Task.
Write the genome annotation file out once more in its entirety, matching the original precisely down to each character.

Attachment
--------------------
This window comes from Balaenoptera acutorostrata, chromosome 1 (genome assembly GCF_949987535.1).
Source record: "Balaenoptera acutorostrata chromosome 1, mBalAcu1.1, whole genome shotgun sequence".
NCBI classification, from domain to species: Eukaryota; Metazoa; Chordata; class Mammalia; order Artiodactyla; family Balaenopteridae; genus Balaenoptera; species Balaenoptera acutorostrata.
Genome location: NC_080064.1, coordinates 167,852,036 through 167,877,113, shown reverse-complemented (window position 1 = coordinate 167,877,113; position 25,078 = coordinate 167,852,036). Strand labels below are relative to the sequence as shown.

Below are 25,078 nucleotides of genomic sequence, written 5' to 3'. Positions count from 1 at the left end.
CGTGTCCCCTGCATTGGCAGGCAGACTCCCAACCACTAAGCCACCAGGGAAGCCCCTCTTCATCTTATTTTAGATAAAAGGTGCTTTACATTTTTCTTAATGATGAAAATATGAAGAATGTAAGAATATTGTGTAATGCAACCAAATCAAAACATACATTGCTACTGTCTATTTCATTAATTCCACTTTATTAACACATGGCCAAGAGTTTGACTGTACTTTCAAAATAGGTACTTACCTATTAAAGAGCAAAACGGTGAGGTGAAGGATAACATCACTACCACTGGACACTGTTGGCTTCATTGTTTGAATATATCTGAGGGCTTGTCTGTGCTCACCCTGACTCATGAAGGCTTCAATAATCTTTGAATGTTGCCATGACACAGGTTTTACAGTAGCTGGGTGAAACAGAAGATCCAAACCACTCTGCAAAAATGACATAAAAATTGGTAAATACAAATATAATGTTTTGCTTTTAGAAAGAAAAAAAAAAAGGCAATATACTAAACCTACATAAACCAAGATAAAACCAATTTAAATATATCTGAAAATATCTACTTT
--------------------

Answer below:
This window comes from Balaenoptera acutorostrata, chromosome 1 (genome assembly GCF_949987535.1).
Source record: "Balaenoptera acutorostrata chromosome 1, mBalAcu1.1, whole genome shotgun sequence".
NCBI classification, from domain to species: Eukaryota; Metazoa; Chordata; class Mammalia; order Artiodactyla; family Balaenopteridae; genus Balaenoptera; species Balaenoptera acutorostrata.
Genome location: NC_080064.1, coordinates 167,852,036 through 167,877,113, shown reverse-complemented (window position 1 = coordinate 167,877,113; position 25,078 = coordinate 167,852,036). Strand labels below are relative to the sequence as shown.

Below are 25,078 nucleotides of genomic sequence, written 5' to 3'. Positions count from 1 at the left end.
CGTGTCCCCTGCATTGGCAGGCAGACTCCCAACCACTAAGCCACCAGGGAAGCCCCTCTTCATCTTATTTTAGATAAAAGGTGCTTTACATTTTTCTTAATGATGAAAATATGAAGAATGTAAGAATATTGTGTAATGCAACCAAATCAAAACATACATTGCTACTGTCTATTTCATTAATTCCACTTTATTAACACATGGCCAAGAGTTTGACTGTACTTTCAAAATAGGTACTTACCTATTAAAGAGCAAAACGGTGAGGTGAAGGATAACATCACTACCACTGGACACTGTTGGCTTCATTGTTTGAATATATCTGAGGGCTTGTCTGTGCTCACCCTGACTCATGAAGGCTTCAATAATCTTTGAATGTTGCCATGACACAGGTTTTACAGTAGCTGGGTGAAACAGAAGATCCAAACCACTCTGCAAAAATGACATAAAAATTGGTAAATACAAATATAATGTTTTGCTTTTAGAAAGAAAAAAAAAAAGGCAATATACTAAACCTACATAAACCAAGATAAAACCAATTTAAATATATCTGAAAATATCTACTTT